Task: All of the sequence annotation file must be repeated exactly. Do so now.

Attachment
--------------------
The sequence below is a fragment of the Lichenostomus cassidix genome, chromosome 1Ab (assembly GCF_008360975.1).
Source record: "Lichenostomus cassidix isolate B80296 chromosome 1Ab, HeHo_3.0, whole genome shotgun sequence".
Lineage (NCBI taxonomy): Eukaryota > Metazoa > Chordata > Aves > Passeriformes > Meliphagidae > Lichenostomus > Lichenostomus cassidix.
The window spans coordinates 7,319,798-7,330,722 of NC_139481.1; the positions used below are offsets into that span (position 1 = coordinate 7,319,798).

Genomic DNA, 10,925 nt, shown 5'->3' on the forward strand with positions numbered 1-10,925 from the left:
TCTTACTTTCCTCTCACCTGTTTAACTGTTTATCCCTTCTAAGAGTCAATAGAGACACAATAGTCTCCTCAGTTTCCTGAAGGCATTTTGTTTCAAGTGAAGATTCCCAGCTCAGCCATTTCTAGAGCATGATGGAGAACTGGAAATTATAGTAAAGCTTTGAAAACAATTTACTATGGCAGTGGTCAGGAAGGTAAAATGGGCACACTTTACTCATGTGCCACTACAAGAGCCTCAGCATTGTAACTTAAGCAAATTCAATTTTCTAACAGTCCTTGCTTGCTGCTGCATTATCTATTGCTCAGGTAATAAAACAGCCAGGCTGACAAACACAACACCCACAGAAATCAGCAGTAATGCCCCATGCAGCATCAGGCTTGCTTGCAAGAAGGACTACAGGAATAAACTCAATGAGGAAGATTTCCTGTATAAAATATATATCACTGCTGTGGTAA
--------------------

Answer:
The sequence below is a fragment of the Lichenostomus cassidix genome, chromosome 1Ab (assembly GCF_008360975.1).
Source record: "Lichenostomus cassidix isolate B80296 chromosome 1Ab, HeHo_3.0, whole genome shotgun sequence".
Lineage (NCBI taxonomy): Eukaryota > Metazoa > Chordata > Aves > Passeriformes > Meliphagidae > Lichenostomus > Lichenostomus cassidix.
The window spans coordinates 7,319,798-7,330,722 of NC_139481.1; the positions used below are offsets into that span (position 1 = coordinate 7,319,798).

Genomic DNA, 10,925 nt, shown 5'->3' on the forward strand with positions numbered 1-10,925 from the left:
TCTTACTTTCCTCTCACCTGTTTAACTGTTTATCCCTTCTAAGAGTCAATAGAGACACAATAGTCTCCTCAGTTTCCTGAAGGCATTTTGTTTCAAGTGAAGATTCCCAGCTCAGCCATTTCTAGAGCATGATGGAGAACTGGAAATTATAGTAAAGCTTTGAAAACAATTTACTATGGCAGTGGTCAGGAAGGTAAAATGGGCACACTTTACTCATGTGCCACTACAAGAGCCTCAGCATTGTAACTTAAGCAAATTCAATTTTCTAACAGTCCTTGCTTGCTGCTGCATTATCTATTGCTCAGGTAATAAAACAGCCAGGCTGACAAACACAACACCCACAGAAATCAGCAGTAATGCCCCATGCAGCATCAGGCTTGCTTGCAAGAAGGACTACAGGAATAAACTCAATGAGGAAGATTTCCTGTATAAAATATATATCACTGCTGTGGTAA